In Merion Capital LP v. BMC Software, Inc., the Chancery Court held that a person who became the record owner of shares after the record date for voting on a merger could seek appraisal with regard to those shares so long as that person did not vote the shares in favor of the merger, without having to demonstrate that the shares had not been voted in favor of the merger by a prior record owner.
On January 5, 2015, the Delaware Chancery Court issued its ruling in Merion Capital LP v. BMC Software, Inc., C.A. No. 8900-VCG (Del. Ch. January 5, 2015) (Glasscock, V.C.), finding that petitioner Merion Capital LP had standing to seek an appraisal with regard to shares of which it became the record owner after the record date for voting on a merger without having to prove that those shares had not been voted in favor or the merger.
Merion is a hedge fund that specializes in “appraisal arbitrage” and as part of this strategy, purchased shares of BMC Software, Inc. after the record date for voting on a merger of BMC with a company owned by a private equity consortium but before the merger took place. Though Merion’s BMC shares were originally held of record by Cede & Co., Merion had the shares transferred of record to Merion’s own name prior to making an appraisal demand on BMC regarding the shares.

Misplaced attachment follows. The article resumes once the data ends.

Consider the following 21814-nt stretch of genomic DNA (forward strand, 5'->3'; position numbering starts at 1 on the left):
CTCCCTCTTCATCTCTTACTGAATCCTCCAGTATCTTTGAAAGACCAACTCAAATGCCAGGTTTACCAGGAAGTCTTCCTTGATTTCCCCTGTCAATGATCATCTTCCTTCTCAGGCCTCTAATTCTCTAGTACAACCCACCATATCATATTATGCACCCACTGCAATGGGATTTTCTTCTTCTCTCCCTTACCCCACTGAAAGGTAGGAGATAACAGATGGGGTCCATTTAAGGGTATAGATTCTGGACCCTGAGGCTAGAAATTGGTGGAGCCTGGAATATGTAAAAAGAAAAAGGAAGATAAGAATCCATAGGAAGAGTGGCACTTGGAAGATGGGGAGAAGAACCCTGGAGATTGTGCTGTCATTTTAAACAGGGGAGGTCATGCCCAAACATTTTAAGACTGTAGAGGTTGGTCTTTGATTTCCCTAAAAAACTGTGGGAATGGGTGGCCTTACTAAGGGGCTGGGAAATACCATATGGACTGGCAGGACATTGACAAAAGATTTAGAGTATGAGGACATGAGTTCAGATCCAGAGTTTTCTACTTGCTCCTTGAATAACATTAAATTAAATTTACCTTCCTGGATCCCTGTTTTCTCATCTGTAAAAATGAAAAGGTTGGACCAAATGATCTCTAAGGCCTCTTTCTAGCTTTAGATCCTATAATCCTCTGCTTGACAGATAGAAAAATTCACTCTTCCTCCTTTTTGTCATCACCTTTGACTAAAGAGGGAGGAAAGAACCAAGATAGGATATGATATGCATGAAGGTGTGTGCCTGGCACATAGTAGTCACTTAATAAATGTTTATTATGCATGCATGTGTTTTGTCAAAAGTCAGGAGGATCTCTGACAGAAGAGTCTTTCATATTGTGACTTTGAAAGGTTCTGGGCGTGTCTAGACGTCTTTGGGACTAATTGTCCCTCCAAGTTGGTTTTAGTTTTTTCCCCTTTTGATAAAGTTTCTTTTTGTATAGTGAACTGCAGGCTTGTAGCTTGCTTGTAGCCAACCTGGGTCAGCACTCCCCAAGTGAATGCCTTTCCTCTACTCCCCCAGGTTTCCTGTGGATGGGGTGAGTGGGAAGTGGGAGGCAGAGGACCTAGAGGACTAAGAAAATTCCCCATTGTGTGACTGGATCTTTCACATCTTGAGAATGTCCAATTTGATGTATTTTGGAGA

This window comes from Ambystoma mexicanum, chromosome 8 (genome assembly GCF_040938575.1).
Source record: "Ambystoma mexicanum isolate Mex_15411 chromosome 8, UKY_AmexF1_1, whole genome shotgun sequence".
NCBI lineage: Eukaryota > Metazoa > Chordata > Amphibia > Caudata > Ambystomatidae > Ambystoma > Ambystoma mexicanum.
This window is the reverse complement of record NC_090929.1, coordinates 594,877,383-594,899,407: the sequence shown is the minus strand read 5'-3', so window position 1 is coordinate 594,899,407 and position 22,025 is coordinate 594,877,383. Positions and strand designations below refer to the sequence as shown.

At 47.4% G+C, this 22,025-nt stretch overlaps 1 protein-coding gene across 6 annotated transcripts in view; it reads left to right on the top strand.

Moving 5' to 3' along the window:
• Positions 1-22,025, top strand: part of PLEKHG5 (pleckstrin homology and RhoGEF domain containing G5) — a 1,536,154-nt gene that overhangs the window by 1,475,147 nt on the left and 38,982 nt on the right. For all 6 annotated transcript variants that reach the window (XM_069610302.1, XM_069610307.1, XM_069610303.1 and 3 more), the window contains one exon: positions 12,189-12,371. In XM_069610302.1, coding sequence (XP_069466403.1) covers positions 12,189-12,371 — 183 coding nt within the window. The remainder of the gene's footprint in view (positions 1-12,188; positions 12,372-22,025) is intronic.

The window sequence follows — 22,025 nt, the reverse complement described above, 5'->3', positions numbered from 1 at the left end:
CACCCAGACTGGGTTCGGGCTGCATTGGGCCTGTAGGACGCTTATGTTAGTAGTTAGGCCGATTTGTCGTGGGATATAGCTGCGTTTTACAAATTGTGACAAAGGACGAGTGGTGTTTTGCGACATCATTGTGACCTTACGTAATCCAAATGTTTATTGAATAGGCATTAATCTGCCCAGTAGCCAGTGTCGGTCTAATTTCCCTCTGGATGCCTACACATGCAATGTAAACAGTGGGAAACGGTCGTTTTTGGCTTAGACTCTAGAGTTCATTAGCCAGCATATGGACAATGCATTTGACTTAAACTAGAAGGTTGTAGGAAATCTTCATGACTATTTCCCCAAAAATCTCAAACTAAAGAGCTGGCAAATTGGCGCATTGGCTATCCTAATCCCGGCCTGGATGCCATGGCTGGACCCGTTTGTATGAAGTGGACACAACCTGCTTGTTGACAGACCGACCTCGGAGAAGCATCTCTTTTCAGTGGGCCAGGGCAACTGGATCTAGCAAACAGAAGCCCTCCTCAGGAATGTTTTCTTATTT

BMC argued that because the appraisal demand was made by Merion as record owner (rather than as a beneficial owner ofshares held of record by Cede), to establish standing in an appraisal action, Merion would have to prove that the specific shares as to which it was seeking appraisal had not been voted in favor of the merger by Cede or any other previous record owner. BMC posited that a “share-tracing requirement” is implicit in the purpose of Section 262 of the Delaware General Corporation Law and that, without such a requirement, stockholders could seek appraisal for a greater number of shares than the number that were not voted in favor of the merger.
Vice Chancellor Glasscock disagreed with BMC’s arguments and held that the standing requirement contained in DGCL Section 262(a) is directed to whether the record stockholder voted in favor of the relevant merger transaction, not how the specific shares were voted. The Court declined to consider the possibility that the number of shares as to which appraisal is sought could exceed the number that were not voted in favor of the merger, saying that the issue was not before the Court and it was up to the legislature, not the courts, to decide whether there should be a share-tracing requirement in DGCL 262.